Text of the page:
Netscape, Microsoft probe security flaws
- By Brian Fonseca, Stephanie Sanborn
- Aug 10, 2000
Security flaws have popped up involving the use of Java in Netscape Communications
Corp.'s Navigator browser, and Microsoft Corp. is investigating a Trojan-horse-style
intrusion in Word documents.
The Netscape bug, "Brown Orifice," lets an unsigned Java applet read
and dispense files from a users' computer. The issue can be prevented by
disabling Java, but Sun Microsystems Inc. and Netscape are working on confirming
and finding a solution for the bug.
"The fact that the code is out there published means any script kiddie
can copy this and plug it into a Web site infrastructure and compromise
a site," said Chris Rouland, a director of the X-Force security group at
Internet Security Systems, Atlanta. "We consider it a serious attack tool
because the first day of any attack is information-stealing."
Rouland said all versions of Netscape Navigator and Netscape Communicator
versions 4.74 and earlier are defenseless when the Java applet is enabled.
The flaw is not contained within Netscape 6.0, which Netscape plans
to release later this year, according to Andrew Weinstein, a spokesman for
America Online Inc., which owns Netscape.
The company posted Netscape 6.0 Preview Release 2 as a free download
on Tuesday. The beta release adds more customization, security and mail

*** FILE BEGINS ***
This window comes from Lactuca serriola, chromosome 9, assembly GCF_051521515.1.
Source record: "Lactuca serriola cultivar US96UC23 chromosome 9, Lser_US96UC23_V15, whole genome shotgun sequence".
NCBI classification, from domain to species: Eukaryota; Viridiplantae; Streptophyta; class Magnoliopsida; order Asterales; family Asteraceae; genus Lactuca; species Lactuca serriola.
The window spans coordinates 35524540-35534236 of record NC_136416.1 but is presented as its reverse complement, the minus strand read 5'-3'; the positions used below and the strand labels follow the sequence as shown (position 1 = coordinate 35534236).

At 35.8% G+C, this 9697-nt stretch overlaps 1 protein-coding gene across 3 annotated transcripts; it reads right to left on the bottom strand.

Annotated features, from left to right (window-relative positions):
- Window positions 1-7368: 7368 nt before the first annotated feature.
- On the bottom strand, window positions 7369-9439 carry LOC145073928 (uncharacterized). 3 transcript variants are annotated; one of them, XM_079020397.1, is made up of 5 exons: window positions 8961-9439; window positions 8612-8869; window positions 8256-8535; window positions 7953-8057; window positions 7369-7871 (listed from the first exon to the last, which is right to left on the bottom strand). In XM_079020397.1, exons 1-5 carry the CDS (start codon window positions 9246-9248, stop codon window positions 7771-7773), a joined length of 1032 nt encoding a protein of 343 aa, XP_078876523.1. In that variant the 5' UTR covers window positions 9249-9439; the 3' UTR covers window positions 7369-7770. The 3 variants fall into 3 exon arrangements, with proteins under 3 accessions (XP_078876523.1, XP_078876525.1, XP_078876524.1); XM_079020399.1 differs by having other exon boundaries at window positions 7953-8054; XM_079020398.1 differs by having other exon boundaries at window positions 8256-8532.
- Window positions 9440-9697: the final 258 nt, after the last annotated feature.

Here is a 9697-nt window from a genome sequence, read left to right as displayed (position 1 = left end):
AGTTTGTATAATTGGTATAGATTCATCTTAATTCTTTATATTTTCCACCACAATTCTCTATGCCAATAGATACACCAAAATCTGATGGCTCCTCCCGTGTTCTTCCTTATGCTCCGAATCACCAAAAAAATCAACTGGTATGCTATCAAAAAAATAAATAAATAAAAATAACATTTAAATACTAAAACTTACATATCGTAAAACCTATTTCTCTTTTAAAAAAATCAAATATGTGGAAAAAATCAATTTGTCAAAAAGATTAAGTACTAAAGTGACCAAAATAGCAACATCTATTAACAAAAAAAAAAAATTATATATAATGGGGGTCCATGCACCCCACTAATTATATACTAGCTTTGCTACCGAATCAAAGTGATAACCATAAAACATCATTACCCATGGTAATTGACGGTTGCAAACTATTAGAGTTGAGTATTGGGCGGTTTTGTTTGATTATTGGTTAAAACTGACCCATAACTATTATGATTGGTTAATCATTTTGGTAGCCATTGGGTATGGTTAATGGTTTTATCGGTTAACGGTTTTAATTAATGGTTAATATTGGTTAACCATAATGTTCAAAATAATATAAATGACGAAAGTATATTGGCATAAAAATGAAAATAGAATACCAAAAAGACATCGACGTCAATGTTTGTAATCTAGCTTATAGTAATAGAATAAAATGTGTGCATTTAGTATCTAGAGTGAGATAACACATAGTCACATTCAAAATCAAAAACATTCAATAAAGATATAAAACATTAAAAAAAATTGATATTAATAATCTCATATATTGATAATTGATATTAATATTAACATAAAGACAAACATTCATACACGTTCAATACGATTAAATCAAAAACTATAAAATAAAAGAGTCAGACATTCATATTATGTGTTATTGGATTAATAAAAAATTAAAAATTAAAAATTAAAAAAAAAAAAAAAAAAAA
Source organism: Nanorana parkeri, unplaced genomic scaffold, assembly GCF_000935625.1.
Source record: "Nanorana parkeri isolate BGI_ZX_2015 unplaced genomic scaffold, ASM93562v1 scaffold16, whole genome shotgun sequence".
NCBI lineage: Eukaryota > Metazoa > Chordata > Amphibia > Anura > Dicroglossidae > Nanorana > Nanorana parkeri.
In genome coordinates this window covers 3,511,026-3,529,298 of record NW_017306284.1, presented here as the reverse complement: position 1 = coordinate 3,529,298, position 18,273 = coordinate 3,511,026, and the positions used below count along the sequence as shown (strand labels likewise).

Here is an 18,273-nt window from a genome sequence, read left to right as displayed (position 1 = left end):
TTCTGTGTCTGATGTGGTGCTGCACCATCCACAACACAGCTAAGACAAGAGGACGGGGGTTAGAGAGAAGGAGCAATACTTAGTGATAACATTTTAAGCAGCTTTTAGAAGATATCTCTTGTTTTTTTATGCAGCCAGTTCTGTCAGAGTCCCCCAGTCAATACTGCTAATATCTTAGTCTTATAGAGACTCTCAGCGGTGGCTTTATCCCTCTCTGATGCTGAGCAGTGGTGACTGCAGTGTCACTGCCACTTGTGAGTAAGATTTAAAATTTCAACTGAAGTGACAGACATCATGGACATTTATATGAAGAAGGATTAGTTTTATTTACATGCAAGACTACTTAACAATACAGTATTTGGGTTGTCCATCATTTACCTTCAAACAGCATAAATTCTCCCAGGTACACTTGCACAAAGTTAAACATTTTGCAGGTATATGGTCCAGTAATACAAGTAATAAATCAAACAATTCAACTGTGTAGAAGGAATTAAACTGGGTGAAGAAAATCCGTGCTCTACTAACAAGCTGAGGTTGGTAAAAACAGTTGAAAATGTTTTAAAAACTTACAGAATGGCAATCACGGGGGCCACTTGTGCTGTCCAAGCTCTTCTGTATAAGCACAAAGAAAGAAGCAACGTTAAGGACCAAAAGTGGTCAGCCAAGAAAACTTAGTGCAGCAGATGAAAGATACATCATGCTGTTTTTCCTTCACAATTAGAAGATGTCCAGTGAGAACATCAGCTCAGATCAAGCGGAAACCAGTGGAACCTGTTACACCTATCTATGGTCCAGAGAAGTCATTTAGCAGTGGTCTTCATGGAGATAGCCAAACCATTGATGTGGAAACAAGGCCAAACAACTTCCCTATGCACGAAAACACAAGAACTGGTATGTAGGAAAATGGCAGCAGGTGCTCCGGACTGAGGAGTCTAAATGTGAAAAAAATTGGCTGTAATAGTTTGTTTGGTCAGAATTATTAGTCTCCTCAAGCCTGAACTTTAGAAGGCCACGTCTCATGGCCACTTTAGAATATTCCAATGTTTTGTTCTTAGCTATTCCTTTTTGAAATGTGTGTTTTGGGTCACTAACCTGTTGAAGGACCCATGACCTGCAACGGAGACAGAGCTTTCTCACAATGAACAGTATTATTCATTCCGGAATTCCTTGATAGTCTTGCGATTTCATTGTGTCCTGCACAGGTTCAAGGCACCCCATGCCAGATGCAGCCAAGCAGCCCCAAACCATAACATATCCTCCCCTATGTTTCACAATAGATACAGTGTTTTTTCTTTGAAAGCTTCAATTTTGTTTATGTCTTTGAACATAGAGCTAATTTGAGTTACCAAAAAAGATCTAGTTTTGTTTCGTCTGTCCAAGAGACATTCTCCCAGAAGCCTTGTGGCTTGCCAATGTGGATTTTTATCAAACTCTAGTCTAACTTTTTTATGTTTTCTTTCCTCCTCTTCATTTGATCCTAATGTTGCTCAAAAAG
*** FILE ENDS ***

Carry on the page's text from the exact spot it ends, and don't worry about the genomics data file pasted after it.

The Microsoft security problem, reported by bug-finder Georgi Guninski,
involves Word documents, either as e-mail attachments or opened through
Web sites, that would use the Mail Merge function of Word to open an Access
database owned by the malicious user and run code on the victim's computer.
Data could be exposed or the malicious user could take over the computer
altogether, according to Guninski.
The bug can be avoided if a user has implemented the Office Mail security
update from three months ago or the Office Document Open Confirmation (ODOC)
tool, both of which create a prompt before opening Word documents from Web
The recent Outlook security update also addresses the issue, but that
the best way to avoid the whole situation is to carefully consider any files
you are asked to place on your computer, according to Scott Culp, product
manager for Microsoft's security response team.
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